ML:                              Yeah. Exactly. I kind of, I think it was a product of privilege and upbringing, but I kind of felt like the master of my domain. I was living the good life and was in the driver’s seat of it, and all of a sudden, it’s like, boom. My wife is locked away in a hospital, I didn’t know what the future held, and I didn’t feel like there was anyone I could talk to who could understand me. Retrospectively, in particular, I feel really bad. I know, my parents, it was really hard for them. They really didn’t know how to support me. And then it’s interesting because then the network of caregiving, it becomes like a ripple that goes out. So I was the caregiver for Giulia, and I was sort of on the front line, but then there was my parents and her parents, and then there was my siblings, and then our friends. And then my parent’s friends who might want to support my parents. So it’s this really-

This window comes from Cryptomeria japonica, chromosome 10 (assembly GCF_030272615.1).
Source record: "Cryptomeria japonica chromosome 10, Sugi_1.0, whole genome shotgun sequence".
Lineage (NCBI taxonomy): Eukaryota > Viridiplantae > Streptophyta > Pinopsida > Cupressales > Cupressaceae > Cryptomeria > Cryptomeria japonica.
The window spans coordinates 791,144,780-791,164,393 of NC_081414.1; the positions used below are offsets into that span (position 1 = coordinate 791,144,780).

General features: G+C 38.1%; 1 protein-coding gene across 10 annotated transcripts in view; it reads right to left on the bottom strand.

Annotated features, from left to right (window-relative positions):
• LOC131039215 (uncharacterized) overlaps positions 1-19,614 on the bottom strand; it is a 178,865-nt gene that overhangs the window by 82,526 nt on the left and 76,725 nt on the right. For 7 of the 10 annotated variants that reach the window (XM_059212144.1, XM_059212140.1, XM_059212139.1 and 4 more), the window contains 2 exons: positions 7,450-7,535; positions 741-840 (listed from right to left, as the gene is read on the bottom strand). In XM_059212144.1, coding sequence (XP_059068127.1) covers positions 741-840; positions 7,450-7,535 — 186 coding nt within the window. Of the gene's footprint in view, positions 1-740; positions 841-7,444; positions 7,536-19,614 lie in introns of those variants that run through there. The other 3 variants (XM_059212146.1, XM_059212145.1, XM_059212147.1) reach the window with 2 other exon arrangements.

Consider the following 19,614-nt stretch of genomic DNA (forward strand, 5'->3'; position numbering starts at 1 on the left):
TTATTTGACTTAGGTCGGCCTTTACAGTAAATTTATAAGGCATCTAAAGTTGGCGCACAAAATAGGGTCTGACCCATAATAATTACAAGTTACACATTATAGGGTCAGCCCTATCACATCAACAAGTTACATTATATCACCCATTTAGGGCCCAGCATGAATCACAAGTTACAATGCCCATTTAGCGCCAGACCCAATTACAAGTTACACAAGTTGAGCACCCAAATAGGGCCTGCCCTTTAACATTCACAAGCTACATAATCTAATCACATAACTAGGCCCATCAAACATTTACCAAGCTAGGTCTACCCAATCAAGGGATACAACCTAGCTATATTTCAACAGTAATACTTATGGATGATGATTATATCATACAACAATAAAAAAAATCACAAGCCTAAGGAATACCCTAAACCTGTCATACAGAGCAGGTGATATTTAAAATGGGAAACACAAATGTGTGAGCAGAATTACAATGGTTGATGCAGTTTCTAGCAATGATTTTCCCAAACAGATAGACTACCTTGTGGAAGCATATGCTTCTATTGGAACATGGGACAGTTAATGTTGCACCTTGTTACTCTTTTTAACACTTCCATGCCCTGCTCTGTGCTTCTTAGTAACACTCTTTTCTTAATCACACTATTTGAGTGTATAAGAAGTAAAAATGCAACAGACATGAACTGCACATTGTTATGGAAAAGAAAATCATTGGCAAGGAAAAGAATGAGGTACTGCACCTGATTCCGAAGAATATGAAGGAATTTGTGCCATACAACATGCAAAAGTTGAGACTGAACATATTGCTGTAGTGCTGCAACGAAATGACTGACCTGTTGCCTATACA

KB:                               Circles, and circles, and circles out. Yeah.

ML:                              Exactly. And the way my thinking has really shifted around illness and especially mental illness is I think we get trapped looking at it as one person experiencing it, and we forget those webs, and those circles, and those networks of people who I think have so much capacity and desire to help, and to be part of the solution, but there isn’t often the invitation to be part of it.